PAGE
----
If nothing else, Sony is a master of blunders.
A couple of years ago they infected peoples’ computers with a semi-malicious virus distributed on music CDs.
And just last year the company stick-handled its exploding battery crisis like a Timbit.
Now the corporate Godzilla is faltering in its face-off with the software equivalent of Mothra: crapware.
Most Windows-based computers ship with a plethora of software you don’t need — crapware, also know as bloatware and trialware — that serves to do little more than make your brand new computer slow, unstable, and annoying.
Last week Sony offered to ship crapware-free Vaio computers — for fifty bucks. The blogosphere instantly exploded.
Crapware offers limited or no functionality whatsoever. It’s placed there, essentially, as advertising for a product or service.
Sony, by the admission of one of its own Vice Presidents, “is the poster child for negative experiences people had [with crapware].”
The company has gone so far as to design a software suite that leads new Vaio owners to an evil online lair of crapware even as it hawks crippled media content like games and music.
Sony once filled over 3 GB of every hard drive with a locked copy of Spider-Man 3. New computer owners were forced to pay $10 if they actually wanted to watch it.
It’s not just Sony that’s guilty of crapware distribution, though. Every big PC maker does it.
So what’s to stop people from just deleting this stuff?
By all accounts, removing crapware is no easy process.
Walt Mossberg, a preeminent technology user and writer for the Wall Street Journal describes the process as spending “hours as a digital maintenance man wading through annoying and confusing chores.”
Another tech writer said that his new HP notebook came “with so much crapware [I needed] several hours to clean this thing up.”
And PC World reports that, “it can take a savvy user hours to remove unwanted programs, and those who are less sophisticated may never be able to reclaim the wasted memory.”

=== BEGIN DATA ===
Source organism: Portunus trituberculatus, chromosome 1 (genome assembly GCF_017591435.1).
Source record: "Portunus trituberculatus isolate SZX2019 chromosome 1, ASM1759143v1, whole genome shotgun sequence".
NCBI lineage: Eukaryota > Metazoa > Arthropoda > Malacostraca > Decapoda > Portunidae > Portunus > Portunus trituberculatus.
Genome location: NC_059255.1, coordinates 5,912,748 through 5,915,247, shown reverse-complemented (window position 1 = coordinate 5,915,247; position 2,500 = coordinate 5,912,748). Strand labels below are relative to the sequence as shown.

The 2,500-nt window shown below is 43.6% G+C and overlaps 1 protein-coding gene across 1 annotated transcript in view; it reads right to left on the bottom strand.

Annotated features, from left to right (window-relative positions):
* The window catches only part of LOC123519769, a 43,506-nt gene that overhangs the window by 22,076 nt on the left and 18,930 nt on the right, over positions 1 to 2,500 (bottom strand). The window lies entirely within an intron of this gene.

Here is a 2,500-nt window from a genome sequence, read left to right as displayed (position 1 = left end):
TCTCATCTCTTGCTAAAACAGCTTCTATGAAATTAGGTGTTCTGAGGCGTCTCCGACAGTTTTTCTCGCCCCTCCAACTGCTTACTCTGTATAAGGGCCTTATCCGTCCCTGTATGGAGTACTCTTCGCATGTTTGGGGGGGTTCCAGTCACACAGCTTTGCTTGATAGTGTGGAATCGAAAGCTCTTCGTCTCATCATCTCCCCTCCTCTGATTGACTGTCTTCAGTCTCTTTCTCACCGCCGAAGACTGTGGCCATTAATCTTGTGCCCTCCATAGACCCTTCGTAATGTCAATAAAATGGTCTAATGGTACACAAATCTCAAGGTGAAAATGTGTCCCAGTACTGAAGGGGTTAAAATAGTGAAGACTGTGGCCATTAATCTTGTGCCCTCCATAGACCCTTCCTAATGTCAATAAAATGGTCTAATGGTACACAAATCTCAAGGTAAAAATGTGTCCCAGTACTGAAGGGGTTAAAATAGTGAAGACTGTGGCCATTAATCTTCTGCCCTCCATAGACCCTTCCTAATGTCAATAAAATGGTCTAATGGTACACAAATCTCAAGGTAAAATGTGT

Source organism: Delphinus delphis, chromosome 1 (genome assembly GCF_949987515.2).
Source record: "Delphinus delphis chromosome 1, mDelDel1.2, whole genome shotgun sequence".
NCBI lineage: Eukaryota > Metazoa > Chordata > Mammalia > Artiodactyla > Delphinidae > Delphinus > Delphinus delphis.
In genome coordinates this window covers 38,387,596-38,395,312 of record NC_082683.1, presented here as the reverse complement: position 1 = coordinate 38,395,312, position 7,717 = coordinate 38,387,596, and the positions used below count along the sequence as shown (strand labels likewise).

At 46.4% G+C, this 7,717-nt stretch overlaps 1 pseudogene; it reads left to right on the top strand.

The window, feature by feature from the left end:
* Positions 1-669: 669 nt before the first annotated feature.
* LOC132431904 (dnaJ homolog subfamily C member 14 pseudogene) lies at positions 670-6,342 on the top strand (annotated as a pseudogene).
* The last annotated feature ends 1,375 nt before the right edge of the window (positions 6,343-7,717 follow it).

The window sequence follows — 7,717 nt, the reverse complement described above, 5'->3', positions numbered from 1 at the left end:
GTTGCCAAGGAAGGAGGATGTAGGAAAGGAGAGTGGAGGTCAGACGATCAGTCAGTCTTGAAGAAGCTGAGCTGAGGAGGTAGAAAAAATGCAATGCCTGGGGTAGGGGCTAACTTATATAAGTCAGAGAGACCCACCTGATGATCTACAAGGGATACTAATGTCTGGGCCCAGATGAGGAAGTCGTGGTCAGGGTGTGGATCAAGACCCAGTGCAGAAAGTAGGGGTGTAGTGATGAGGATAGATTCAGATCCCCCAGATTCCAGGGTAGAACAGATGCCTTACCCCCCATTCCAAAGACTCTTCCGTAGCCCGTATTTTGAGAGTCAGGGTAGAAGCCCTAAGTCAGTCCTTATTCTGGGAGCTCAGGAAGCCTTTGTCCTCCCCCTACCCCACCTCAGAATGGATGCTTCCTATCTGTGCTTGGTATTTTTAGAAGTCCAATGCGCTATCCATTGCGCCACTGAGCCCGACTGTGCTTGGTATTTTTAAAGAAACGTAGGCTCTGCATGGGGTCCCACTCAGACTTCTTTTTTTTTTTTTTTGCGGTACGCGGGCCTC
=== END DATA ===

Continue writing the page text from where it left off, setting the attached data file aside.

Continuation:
And it’s that last point that most prescient: most of us will be stuck with crapware on our Windows PCs forever. And that represents a significant drain on your machine’s resources which seriously affects its performance.
It’s as though your new car came with a trunk full of cement blocks that couldn’t be removed and bald tires you couldn’t replace.
One owner of a new notebook reported that he was accused by Toshiba tech support of “breaking my computer by attempting to uninstall bloatware.”
Toshiba couldn’t fix his problem and ended up just shipping him a new hard drive full of bloatware.
But why do PC makers force us to suffer so?
Money, of course.
Last year Michael Dell explained that his company nets about $60 per machine from crapware. However, he also explained that this barely covers the cost of providing tech support for it.
As a result, Dell began offering some of their PCs almost free of crapware.
So last week, when Sony introduced their $50 “Fresh Start” program, it appeared that they were shifting the easy-money revenue stream onto consumers’ shoulders.
They didn’t want to deal with the headache of providing tech support for crapware, but they still wanted that cash.
And then the internet happened to them. Within days, the unending din from bloggers around the world forced Sony to recant their bloatware tax.
The company now permits us to order their highest-end line of notebooks sans-crap for free. They promise to expand that to their full line by year end.
However, whatever this one company says they might start doing someday, most of us have crapware-hobbled PCs right now.
Our machines run slower and crash more as a result.
But hope is not lost.
Microsoft offers a free tool calls Autoruns, which can be downloaded from their web site. Running this on your PC will help clear up the junk that automatically loads when you turn on your computer.
Another free piece of software, CCleaner, will remove the gunk that’s clogging up your hard drive and optimize your machine’s performance.
Both tools modify the state of your PC, so be sure your computer is backed up before you use them.
The most practical solution, of course, is to avoid crapware altogether.
And there’s really only one way to do that, other than building your own PC from scratch: buy a Mac.
Originally published in the Yukon News on Friday, March 28, 2008.